By the time you read this, the first performance of “Oedipus and the Sphinx” will be over. The curtain will have gone up, the actors will have said their pieces, and the curtain will have fallen.
Except there is no curtain. [But is there a spoon? –ed.]
Despite all protests to the contrary, we were all freaking out over getting up on stage, in front of a live audience, and exposing ourselves to their ridicule and scorn (or laughter and praise (luckily, I can tell you with a straight face and utter confidence, last night it was the latter)).
Megan felt like she was going to throw up or pass out.
My throat was dry and ragged, and I was convinced I needed some water I wouldn’t get until after the show (forgetting that, as part of the show, I drink from a bottle of “wine” that, luckily, Jesus hadn’t gotten a hold of yet).
And neither of us could leave for the entire performance, considering that we were the main characters and constantly in scenes that flowed together like hot syrup, seamless (if I do say so myself (and, unfortunately, I do)).
Not that Mackenzie, Clara, or Fleet were any better off. Since we had no backstage, anyone who wasn’t in the action at the moment was back against the wall keeping their own focus on the action and in clear view of the audience we were so happy had come to pay us a visit (well, pay Bootown, but visit us).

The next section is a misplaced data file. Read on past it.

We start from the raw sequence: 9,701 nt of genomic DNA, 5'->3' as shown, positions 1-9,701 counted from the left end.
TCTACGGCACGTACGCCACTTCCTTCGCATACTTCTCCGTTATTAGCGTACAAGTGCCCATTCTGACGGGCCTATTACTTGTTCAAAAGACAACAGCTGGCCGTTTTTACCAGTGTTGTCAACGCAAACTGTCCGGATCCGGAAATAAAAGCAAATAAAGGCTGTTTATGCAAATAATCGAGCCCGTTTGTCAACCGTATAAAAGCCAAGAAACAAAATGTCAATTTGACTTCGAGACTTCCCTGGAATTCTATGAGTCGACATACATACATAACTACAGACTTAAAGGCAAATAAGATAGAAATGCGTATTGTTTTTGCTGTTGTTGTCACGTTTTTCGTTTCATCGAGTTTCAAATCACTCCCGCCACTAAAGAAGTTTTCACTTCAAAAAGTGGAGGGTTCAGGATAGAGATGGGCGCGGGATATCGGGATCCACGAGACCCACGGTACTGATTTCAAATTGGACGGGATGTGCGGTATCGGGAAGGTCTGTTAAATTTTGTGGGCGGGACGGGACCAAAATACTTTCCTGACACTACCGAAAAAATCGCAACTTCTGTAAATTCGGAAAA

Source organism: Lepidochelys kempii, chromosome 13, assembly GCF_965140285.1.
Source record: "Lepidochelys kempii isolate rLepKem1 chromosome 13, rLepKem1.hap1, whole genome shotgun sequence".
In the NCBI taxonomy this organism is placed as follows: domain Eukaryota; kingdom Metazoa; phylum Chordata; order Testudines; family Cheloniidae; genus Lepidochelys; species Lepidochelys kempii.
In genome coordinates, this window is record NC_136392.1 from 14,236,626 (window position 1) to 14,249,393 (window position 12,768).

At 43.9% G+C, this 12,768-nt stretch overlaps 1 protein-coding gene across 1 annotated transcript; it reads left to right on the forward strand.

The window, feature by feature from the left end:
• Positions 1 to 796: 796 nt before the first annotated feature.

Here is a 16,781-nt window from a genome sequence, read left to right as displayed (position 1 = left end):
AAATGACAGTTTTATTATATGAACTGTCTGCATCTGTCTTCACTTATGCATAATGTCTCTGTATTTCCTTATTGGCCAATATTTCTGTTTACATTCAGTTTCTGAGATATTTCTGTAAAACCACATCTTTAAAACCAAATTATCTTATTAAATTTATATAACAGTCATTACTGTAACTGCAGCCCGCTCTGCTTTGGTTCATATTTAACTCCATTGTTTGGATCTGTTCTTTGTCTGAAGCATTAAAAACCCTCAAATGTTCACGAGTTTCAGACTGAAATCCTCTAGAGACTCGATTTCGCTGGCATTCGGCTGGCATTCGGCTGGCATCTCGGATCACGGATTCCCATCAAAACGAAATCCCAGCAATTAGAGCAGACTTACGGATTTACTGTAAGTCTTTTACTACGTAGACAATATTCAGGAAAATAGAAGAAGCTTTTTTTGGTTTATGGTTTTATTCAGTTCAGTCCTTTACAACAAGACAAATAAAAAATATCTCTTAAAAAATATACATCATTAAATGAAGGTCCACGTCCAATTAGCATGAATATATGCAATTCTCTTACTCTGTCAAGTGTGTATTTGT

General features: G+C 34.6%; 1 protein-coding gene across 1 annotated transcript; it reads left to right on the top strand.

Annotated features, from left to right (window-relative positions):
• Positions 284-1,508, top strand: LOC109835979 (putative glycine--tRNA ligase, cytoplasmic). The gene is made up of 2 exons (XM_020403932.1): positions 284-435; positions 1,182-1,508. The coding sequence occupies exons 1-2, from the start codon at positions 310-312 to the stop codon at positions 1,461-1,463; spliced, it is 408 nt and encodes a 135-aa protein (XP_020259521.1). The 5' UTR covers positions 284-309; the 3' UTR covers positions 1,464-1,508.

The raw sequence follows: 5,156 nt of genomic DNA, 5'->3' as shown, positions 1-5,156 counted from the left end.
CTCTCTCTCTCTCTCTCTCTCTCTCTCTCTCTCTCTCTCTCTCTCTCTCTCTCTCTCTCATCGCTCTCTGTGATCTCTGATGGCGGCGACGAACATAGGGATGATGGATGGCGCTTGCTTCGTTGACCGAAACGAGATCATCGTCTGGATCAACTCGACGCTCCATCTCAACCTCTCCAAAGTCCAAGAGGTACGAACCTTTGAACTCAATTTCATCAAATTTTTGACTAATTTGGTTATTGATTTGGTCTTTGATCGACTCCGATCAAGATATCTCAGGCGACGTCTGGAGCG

But the good news about being a performer in a play is that once you start the performance, you can’t stop it. It rolls onward whether you like it or not, carrying you through your time upon the stage like a feather on a bird. At some point, the bird comes to rest on a branch and you’re at rest, but until that point you’re hanging on with your feathery fingernails as you travel hundreds of feet above the ground.
As a feather, however, your falls are relatively gentle. A gust might take you in hand and slam you groundward, but most of the time you fall for only a moment before a breath of wind from another actor sets you aloft again with the right word or phrase or action to trigger your memory and to erase all mixed metaphors like this from your word-weary mind.
All of this is to say that the opening night (also, The World Premiere) of “Oedipus and the Sphinx” went off without a hitch. Applause greeted us at the end, and a number of people who didn’t have to tell us how much they liked it stayed around anyway to, well, tell us they liked it.
And though I feel good about this, certainly, as both the playwright and actor, I’m really proud of and thankful to our director, Erin, and all the other actors who make acting their professional hobby, and act well enough to make acting their profession, if they wanted to, which I would endorse, and provide recommendations for, and even applaud.
Where do the blues come in?
Simply in this: the first night’s over. The beginning of the end of the show has begun. And I will miss it.